In celebration of today's Apollo 11 launch anniversary, BB pal and space enthusiast Steve Jurvetson shares this photo of the largest slice of the moon on Earth, on display in his office, and other Apollo 11 images, artifacts, and memories.
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Photo: Jerry Lodriguss
Jerry Lodriguss, digital astrophotographer, captured this stunning image of our Moon passing close to the planet Mars on July 5, 2014.
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Steve Jurvetson, VC and space/aviation collector, shares this wonderful photo of a new acquisition that now resides at the Draper Fisher Jurvetson offices. He explains:
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Image: mreclipse.com, via NASA.gov
Stay up tonight online to watch an awesome lunar eclipse with our astronomer pals at NASA:
Spring is here and ready to capture the world's attention with a total lunar eclipse. The eclipse will begin early on the morning of April 15 at approximately 2 a.m. EDT. If you have questions about the eclipse, this will be your chance! NASA astronomer Mitzi Adams and astrophysicist Alphonse Sterling will also answer questions in a live web chat, beginning on April 15 at 1 a.m. EDT and continuing through the end of the eclipse (approximately 5 a.m. EDT). The chat module will go live on this page at approximately 12:45 a.m. EDT. Convert to your local time here.
A live Ustream view of the lunar eclipse will be streamed on this page on the night of the event, courtesy of Marshall Space Flight Center. The feed will feature a variety of lunar eclipse views from telescopes around the United States.
Jeffrey sez, "Our esteemed interplanetary panorama enthusiast, Andrew Bodrov, has done it again (previously, this time being the first to stitch a 360 from the new Chinese moon lander!
Lunar panorama: Chang'e 3 lander
NASA’s Lunar Atmosphere and Dust Environment Explorer was watching as China's Chang'e 3 landed on the Moon. But the landing didn't register on any of LADEE's sensors. Why? The answer teaches us a lot about both the orbiter and the Moon itself.
"The Chang'e 3 lander took this photo of the rover Yutu on December 22, 2013. The rover had completed a semicircular tour of the lander and was departing the lander due south. This version of the image has been white-balanced and color-corrected." Image: CNSA / Gordan Ugarkovic
Planetary Society blogger Emily Lakdawalla has posted a roundup of what China's lunar rover Yutu has been up to on the Chang'e 3 unmanned space exploration mission. Lots of pictures.
Former NASA developer Katy Levinson explains why we should care about the Moon as much as Mars–even if its dust is a killer problem.
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The China National Space Administration has launched Chang'e 3, a plutonium-powered lunar lander on-board a 185-foot-tall Long March 3B rocket. The lander is on a four-day trajectory for the lunar surface, and will brake and enter lunar orbit on December 6th. It is scheduled to land on December 14th, in the Bay of Rainbows (Sinus Iridum). The rover masses 140kg, with nuclear heaters to keep systems alive during the two-week-long lunar nights, and will use radar to probe the lunascape as it roves during its mission. It is also outfitted with high-resolution panoramic cameras and telescopes. The Chinese space program's stated goal is to establish a space-station and autonomous landers that can return to Earth with samples.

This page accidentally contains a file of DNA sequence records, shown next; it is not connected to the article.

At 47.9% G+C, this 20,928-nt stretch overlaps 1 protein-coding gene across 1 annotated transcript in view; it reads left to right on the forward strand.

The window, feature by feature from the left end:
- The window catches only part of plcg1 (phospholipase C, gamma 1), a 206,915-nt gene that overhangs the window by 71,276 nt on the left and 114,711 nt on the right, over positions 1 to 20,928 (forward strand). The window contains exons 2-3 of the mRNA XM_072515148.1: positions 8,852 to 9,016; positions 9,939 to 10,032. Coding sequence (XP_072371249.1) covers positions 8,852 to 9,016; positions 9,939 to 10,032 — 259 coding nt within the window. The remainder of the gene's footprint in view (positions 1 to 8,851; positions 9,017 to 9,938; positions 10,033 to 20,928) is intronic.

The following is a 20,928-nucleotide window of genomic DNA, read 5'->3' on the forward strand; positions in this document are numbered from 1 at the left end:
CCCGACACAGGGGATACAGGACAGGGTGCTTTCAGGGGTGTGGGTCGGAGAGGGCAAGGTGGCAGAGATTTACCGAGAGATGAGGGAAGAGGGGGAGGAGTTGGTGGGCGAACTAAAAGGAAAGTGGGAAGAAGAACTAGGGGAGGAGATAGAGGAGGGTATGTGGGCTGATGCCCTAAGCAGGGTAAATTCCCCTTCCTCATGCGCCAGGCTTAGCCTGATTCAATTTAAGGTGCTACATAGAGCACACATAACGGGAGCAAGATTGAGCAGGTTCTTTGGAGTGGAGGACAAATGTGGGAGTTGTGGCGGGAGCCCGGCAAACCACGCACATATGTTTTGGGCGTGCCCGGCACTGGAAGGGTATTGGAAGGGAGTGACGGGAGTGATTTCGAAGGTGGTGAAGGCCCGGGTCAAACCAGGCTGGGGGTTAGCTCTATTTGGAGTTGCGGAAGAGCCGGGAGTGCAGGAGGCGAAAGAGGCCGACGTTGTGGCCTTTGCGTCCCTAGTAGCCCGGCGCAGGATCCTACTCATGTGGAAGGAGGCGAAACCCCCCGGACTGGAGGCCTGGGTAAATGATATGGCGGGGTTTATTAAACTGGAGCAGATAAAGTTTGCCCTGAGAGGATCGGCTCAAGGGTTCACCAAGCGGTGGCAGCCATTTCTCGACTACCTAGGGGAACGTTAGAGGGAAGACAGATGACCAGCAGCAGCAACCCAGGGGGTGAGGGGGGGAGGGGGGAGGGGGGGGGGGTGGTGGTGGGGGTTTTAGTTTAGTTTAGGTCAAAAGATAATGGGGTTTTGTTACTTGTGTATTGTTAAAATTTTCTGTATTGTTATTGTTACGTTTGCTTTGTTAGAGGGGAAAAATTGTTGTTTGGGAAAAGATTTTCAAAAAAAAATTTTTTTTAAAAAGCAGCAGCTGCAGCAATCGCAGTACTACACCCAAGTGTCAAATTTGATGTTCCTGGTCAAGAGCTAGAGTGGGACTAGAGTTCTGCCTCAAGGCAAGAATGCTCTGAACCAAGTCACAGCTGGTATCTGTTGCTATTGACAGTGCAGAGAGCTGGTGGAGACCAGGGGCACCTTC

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Despite all the attention lavished on Moon dust, we still don't know what effect the stuff has on human lungs ... which is kind of a big deal, considering the fact that the dust has busted through every vacuum seal its ever faced. And eaten through layers of moon boots. Basically, you can imagine Moon dust as those tiny shards that get left on the floor when you break a glass and inevitably end up embedded in your foot four days later. At The New Yorker
, Kate Green writes about efforts to better understand the effects of Moon dust on various materials
and how engineers are trying to find new ways to control it before humans return to the lunar surface.
The Moon is about 400,000 kilometers from Earth. The International Space Station is 1000 times closer to Earth. What would the Moon look like at 420 kilometers from Earth? YetiPC1 made a video visualization. Don't miss Yeti's other amusing video that shows how much the US national debt grows each day, in the form of gold bars getting dumped on a table.
In an alternate universe — one where Americans had a LOT more enthusiasm for spending money on massive space projects
than we've ever actually demonstrated — the 1970s and 1980s might have been the era of manned missions to Mars and Venus. Amy Shira Teitel writes about how this could have been possible, using only the now-antiquated technology
that got us to the Moon and back.
I'd never seen this NASA photo of Apollo 17 astronaut Gene Cernan before. It was taken after one of his three moonwalks with crewmate Harrison Schmitt, though you could be forgiven for assuming that Cernan just came in from a shift at the coal mine rather than a jaunt across the surface of the Moon.
At the Life, Unbounded blog, Caleb Scharf writes about the Moon dust you can see clinging to Cernan, describing it as sticky, abrasive, and gunpowder-scented. It's also not something we totally understand yet — at least, we still have a lot to learn about how Moon dust behaves on the Moon. On September 6, NASA is launching a satellite to study this very phenomenon. One thing it might figure out: Whether electrically charged particles of Moon dust might form an extremely thin and vanishingly temporary "atmosphere" that hovers and falls over the Moon's surface.